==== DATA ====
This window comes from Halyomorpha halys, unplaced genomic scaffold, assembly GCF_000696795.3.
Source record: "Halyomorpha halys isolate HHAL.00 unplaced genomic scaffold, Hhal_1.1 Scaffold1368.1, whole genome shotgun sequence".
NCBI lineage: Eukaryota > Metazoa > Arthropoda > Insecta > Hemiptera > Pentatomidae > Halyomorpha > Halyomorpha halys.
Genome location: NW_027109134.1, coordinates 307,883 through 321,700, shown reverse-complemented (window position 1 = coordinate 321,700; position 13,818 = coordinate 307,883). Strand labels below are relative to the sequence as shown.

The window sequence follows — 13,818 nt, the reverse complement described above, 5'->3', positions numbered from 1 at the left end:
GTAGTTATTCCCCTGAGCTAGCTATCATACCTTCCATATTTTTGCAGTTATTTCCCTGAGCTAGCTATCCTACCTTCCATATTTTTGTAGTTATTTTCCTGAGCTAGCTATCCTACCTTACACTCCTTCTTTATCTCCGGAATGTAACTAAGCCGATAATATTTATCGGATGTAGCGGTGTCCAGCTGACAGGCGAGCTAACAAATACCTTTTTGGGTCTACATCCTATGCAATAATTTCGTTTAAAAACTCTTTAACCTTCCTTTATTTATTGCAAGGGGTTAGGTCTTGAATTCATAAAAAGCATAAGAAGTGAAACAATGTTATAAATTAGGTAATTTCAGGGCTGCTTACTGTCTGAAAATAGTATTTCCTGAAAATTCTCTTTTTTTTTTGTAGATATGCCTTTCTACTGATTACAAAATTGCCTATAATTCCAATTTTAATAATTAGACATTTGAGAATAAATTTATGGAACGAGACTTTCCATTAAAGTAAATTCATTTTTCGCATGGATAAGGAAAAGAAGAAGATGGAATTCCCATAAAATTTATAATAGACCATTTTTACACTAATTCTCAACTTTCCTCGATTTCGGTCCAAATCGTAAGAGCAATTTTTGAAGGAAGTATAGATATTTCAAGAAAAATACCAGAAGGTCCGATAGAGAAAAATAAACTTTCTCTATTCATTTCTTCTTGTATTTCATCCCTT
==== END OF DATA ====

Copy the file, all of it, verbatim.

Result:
This window comes from Halyomorpha halys, unplaced genomic scaffold, assembly GCF_000696795.3.
Source record: "Halyomorpha halys isolate HHAL.00 unplaced genomic scaffold, Hhal_1.1 Scaffold1368.1, whole genome shotgun sequence".
NCBI lineage: Eukaryota > Metazoa > Arthropoda > Insecta > Hemiptera > Pentatomidae > Halyomorpha > Halyomorpha halys.
Genome location: NW_027109134.1, coordinates 307,883 through 321,700, shown reverse-complemented (window position 1 = coordinate 321,700; position 13,818 = coordinate 307,883). Strand labels below are relative to the sequence as shown.

The window sequence follows — 13,818 nt, the reverse complement described above, 5'->3', positions numbered from 1 at the left end:
GTAGTTATTCCCCTGAGCTAGCTATCATACCTTCCATATTTTTGCAGTTATTTCCCTGAGCTAGCTATCCTACCTTCCATATTTTTGTAGTTATTTTCCTGAGCTAGCTATCCTACCTTACACTCCTTCTTTATCTCCGGAATGTAACTAAGCCGATAATATTTATCGGATGTAGCGGTGTCCAGCTGACAGGCGAGCTAACAAATACCTTTTTGGGTCTACATCCTATGCAATAATTTCGTTTAAAAACTCTTTAACCTTCCTTTATTTATTGCAAGGGGTTAGGTCTTGAATTCATAAAAAGCATAAGAAGTGAAACAATGTTATAAATTAGGTAATTTCAGGGCTGCTTACTGTCTGAAAATAGTATTTCCTGAAAATTCTCTTTTTTTTTTGTAGATATGCCTTTCTACTGATTACAAAATTGCCTATAATTCCAATTTTAATAATTAGACATTTGAGAATAAATTTATGGAACGAGACTTTCCATTAAAGTAAATTCATTTTTCGCATGGATAAGGAAAAGAAGAAGATGGAATTCCCATAAAATTTATAATAGACCATTTTTACACTAATTCTCAACTTTCCTCGATTTCGGTCCAAATCGTAAGAGCAATTTTTGAAGGAAGTATAGATATTTCAAGAAAAATACCAGAAGGTCCGATAGAGAAAAATAAACTTTCTCTATTCATTTCTTCTTGTATTTCATCCCTT